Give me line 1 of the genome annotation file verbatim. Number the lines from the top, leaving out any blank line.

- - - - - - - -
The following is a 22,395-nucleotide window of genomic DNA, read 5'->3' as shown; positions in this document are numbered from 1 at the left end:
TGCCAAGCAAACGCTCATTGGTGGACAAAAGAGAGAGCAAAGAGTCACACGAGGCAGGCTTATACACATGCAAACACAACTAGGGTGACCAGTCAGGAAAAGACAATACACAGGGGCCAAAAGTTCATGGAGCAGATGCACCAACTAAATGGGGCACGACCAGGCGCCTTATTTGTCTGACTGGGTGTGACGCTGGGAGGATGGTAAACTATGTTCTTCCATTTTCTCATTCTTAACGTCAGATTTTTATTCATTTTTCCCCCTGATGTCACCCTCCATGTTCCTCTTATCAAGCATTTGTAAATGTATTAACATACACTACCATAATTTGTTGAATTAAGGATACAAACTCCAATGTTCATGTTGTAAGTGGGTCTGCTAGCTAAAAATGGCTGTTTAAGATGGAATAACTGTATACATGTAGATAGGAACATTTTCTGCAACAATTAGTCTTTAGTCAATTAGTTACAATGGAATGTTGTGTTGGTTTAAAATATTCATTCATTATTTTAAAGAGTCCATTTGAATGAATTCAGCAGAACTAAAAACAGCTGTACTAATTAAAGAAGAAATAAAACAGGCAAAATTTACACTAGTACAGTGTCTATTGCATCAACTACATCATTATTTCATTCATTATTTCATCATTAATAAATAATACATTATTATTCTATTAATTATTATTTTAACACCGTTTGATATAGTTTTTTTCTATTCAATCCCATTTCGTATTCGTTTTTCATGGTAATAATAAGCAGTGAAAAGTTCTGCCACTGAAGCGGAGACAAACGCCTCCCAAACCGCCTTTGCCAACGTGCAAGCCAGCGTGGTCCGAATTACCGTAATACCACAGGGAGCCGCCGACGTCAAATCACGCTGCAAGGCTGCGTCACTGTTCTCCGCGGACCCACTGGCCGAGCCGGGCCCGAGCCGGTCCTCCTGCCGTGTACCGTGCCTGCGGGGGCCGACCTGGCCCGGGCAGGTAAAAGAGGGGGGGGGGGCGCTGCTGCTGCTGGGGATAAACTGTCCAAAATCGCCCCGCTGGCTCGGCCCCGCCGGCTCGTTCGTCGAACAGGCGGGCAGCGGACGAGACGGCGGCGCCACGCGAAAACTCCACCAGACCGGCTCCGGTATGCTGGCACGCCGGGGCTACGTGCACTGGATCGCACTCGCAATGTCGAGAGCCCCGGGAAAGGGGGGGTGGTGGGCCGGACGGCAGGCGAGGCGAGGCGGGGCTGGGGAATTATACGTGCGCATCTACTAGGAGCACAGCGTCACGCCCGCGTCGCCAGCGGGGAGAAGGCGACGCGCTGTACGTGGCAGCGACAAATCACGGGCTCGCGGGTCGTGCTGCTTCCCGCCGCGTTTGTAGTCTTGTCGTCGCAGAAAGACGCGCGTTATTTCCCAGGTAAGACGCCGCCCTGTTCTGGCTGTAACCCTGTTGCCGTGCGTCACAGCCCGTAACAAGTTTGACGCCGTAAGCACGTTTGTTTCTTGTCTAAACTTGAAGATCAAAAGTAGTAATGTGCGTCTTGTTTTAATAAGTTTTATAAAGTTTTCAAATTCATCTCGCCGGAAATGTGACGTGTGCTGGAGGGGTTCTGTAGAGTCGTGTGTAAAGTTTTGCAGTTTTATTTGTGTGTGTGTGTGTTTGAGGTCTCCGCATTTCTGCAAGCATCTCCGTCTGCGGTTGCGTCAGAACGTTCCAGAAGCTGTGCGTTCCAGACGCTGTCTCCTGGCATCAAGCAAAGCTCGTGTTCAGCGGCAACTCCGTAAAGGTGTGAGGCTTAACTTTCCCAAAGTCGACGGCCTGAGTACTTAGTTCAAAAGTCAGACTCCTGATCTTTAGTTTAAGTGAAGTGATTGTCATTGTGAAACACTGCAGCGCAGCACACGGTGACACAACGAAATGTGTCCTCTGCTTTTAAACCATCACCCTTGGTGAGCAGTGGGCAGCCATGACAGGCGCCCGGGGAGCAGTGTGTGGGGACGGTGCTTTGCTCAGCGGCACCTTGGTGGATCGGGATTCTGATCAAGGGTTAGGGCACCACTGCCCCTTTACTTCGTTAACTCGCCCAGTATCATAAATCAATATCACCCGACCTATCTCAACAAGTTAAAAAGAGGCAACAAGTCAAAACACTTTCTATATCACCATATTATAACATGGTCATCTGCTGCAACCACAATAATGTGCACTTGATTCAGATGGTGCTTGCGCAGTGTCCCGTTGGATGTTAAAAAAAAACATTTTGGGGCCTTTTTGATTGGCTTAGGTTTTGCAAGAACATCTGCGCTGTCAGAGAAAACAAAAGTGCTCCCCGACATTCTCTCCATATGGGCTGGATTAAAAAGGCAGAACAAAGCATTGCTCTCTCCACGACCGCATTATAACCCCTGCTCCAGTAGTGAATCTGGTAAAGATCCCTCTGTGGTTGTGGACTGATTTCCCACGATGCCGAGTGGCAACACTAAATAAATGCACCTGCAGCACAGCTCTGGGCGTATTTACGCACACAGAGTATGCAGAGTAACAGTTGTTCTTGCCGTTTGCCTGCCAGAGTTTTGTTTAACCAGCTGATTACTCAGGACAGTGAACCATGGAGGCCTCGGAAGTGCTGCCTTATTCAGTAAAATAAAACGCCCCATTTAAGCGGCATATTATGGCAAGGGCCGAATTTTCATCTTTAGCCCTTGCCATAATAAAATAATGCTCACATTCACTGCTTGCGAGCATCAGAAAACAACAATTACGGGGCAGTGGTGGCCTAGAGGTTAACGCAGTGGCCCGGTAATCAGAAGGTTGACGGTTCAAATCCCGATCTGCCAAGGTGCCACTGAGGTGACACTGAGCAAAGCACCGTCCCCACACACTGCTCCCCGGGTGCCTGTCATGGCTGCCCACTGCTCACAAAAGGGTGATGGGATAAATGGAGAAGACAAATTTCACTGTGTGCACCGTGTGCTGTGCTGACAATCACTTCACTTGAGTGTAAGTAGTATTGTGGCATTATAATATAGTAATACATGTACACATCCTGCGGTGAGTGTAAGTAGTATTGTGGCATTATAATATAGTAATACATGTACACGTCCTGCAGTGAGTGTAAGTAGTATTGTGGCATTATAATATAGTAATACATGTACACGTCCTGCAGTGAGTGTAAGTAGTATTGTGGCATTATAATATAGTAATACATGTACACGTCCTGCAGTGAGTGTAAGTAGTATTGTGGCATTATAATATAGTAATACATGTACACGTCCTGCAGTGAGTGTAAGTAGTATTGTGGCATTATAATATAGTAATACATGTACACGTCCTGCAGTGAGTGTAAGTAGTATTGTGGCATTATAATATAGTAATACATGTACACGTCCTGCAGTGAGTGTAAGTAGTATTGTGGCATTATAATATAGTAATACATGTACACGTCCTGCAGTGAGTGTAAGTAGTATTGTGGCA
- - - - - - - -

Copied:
The following is a 22,395-nucleotide window of genomic DNA, read 5'->3' as shown; positions in this document are numbered from 1 at the left end: